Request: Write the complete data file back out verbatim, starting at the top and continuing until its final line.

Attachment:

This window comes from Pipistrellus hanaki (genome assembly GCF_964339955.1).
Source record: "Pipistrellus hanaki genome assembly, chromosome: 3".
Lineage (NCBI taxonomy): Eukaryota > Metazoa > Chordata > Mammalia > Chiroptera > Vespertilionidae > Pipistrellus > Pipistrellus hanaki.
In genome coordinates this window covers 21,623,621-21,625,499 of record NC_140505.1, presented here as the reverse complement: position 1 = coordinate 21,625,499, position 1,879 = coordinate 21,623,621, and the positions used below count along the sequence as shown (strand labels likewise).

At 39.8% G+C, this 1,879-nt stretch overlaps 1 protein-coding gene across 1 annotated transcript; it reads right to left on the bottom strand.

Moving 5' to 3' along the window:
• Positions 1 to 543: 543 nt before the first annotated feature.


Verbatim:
This window comes from Pipistrellus hanaki (genome assembly GCF_964339955.1).
Source record: "Pipistrellus hanaki genome assembly, chromosome: 3".
Lineage (NCBI taxonomy): Eukaryota > Metazoa > Chordata > Mammalia > Chiroptera > Vespertilionidae > Pipistrellus > Pipistrellus hanaki.
In genome coordinates this window covers 21,623,621-21,625,499 of record NC_140505.1, presented here as the reverse complement: position 1 = coordinate 21,625,499, position 1,879 = coordinate 21,623,621, and the positions used below count along the sequence as shown (strand labels likewise).

At 39.8% G+C, this 1,879-nt stretch overlaps 1 protein-coding gene across 1 annotated transcript; it reads right to left on the bottom strand.

Moving 5' to 3' along the window:
• Positions 1 to 543: 543 nt before the first annotated feature.